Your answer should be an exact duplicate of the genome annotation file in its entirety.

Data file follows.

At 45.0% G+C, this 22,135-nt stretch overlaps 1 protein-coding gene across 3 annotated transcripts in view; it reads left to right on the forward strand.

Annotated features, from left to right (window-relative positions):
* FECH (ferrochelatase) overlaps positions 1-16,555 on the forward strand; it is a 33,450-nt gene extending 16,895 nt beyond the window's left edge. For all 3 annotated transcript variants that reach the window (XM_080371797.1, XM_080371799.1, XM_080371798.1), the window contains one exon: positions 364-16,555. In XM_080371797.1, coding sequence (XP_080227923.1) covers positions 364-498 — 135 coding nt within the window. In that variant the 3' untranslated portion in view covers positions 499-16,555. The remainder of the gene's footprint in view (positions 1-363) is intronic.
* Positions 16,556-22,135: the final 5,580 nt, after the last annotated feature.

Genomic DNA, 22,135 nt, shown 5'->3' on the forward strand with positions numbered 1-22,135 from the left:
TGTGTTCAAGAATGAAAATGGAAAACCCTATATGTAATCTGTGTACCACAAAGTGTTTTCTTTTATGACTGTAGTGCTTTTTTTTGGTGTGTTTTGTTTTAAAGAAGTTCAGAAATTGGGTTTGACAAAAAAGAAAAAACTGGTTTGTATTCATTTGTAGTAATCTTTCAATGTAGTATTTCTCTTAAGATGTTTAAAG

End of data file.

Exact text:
At 45.0% G+C, this 22,135-nt stretch overlaps 1 protein-coding gene across 3 annotated transcripts in view; it reads left to right on the forward strand.

Annotated features, from left to right (window-relative positions):
* FECH (ferrochelatase) overlaps positions 1-16,555 on the forward strand; it is a 33,450-nt gene extending 16,895 nt beyond the window's left edge. For all 3 annotated transcript variants that reach the window (XM_080371797.1, XM_080371799.1, XM_080371798.1), the window contains one exon: positions 364-16,555. In XM_080371797.1, coding sequence (XP_080227923.1) covers positions 364-498 — 135 coding nt within the window. In that variant the 3' untranslated portion in view covers positions 499-16,555. The remainder of the gene's footprint in view (positions 1-363) is intronic.
* Positions 16,556-22,135: the final 5,580 nt, after the last annotated feature.

Genomic DNA, 22,135 nt, shown 5'->3' on the forward strand with positions numbered 1-22,135 from the left:
TGTGTTCAAGAATGAAAATGGAAAACCCTATATGTAATCTGTGTACCACAAAGTGTTTTCTTTTATGACTGTAGTGCTTTTTTTTGGTGTGTTTTGTTTTAAAGAAGTTCAGAAATTGGGTTTGACAAAAAAGAAAAAACTGGTTTGTATTCATTTGTAGTAATCTTTCAATGTAGTATTTCTCTTAAGATGTTTAAAG